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Litter court dismantled, being revamped

3 years 8 months 3 weeks ago August 27, 2013 Aug 27, 2013 Tuesday, August 27 2013 August 27, 2013 4:11 PM in News
Source: WBRZ
By: Chris Nakamoto

BATON ROUGE - "Ineffective" and "inefficient" are words the East Baton Rouge Parish attorney's office used to describe the city's Litter Court program, which is currently on hold after it was dismantled five months ago.

The Office of the Parish Attorney said it was taking too long to recoup money after blighted properties were cleaned up. 

George Scott has lived in South Baton Rouge for 50 years. He currently lives across the street from a row of blighted houses, and wants something done about it now.

"I wish the City-Parish would do something," Scott said. "I don't mean next year, I mean ASAP."

Across the street from Scott's home, brush is growing as tall as the houses. Weeds are swallowing up cars in driveways, and there's concern about kids in the neighborhood playing nearby.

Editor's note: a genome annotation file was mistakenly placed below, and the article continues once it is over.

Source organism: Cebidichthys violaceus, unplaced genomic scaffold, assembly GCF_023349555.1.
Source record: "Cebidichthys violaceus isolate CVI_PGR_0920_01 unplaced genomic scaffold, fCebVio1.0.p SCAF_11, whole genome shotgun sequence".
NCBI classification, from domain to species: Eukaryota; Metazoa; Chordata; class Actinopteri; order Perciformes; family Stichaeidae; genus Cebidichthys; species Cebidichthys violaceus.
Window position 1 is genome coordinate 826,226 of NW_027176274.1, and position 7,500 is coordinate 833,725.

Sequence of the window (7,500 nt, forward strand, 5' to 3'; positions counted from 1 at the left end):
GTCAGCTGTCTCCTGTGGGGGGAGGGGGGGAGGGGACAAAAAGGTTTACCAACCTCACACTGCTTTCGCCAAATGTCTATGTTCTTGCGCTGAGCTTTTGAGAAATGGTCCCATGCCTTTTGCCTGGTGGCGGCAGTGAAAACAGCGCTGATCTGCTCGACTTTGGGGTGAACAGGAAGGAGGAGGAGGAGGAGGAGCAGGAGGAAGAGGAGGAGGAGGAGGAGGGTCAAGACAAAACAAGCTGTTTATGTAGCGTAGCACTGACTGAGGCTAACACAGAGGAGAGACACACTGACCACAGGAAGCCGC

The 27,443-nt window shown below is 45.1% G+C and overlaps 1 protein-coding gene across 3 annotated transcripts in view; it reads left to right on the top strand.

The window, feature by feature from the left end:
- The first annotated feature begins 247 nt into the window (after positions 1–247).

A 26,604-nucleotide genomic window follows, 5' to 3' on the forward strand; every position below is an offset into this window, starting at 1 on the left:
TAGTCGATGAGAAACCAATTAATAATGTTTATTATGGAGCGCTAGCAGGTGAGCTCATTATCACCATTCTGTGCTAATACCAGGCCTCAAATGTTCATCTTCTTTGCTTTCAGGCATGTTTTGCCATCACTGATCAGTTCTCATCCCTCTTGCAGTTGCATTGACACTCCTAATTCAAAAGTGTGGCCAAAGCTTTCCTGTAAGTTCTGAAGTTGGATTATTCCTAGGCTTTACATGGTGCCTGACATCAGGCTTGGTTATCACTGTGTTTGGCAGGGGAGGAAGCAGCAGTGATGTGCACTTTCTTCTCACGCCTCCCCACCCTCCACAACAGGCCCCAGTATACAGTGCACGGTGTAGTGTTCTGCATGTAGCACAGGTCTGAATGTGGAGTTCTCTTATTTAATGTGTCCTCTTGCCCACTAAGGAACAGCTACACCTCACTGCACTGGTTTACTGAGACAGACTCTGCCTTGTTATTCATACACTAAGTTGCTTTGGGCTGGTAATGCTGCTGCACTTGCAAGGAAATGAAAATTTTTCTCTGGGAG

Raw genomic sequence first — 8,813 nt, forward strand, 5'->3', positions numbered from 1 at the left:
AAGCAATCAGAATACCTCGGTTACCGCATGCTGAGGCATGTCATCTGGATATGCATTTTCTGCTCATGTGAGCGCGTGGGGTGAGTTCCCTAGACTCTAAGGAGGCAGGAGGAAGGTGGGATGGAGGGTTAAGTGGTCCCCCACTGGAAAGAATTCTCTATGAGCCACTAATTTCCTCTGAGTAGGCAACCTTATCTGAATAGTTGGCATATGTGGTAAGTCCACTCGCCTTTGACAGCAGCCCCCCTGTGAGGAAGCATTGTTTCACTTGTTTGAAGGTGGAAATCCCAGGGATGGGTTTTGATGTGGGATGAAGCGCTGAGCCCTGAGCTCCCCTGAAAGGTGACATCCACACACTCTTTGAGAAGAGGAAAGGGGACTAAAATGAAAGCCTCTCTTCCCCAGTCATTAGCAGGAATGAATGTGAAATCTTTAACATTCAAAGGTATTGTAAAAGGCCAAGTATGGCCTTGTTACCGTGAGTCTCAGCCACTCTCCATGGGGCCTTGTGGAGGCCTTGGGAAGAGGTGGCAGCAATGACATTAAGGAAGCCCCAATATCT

The city's Litter Court Enforcement Program was designed to address problem spots like these.  However, other issues caused the program to stop operating in March. Now the city is switching to a new system which will better document the work done. New software will help keep track of the progress, and should be brought online next year.

"The ball was actually dropped because we didn't have a good enough work order system inside the Department of Public Works," Chief Administrative Officer William Daniel said. "That's part of the reorganization."

For residents, the big question remains: if the ambitious litter court project didn't work in 2009, how can residents be confident this new idea will work?

"Litter court was a really good idea when it was thought of a few years ago, but the thinking wasn't put into how we would write the code enforcement to actually get the lien on there," Daniel said. "Great concept, but details weren't worked out as they should have been, so we are now working out those details."

But for people like Scott, waiting until next year isn't good enough.

"It's disgusting, it really is," Scott said.

City leaders did not have a price tag on how much it will cost to implement the new system. Once it gets going at the start of next year, Litter Court will resume. We're told their systems will be automated as well so everyone is on the same page.

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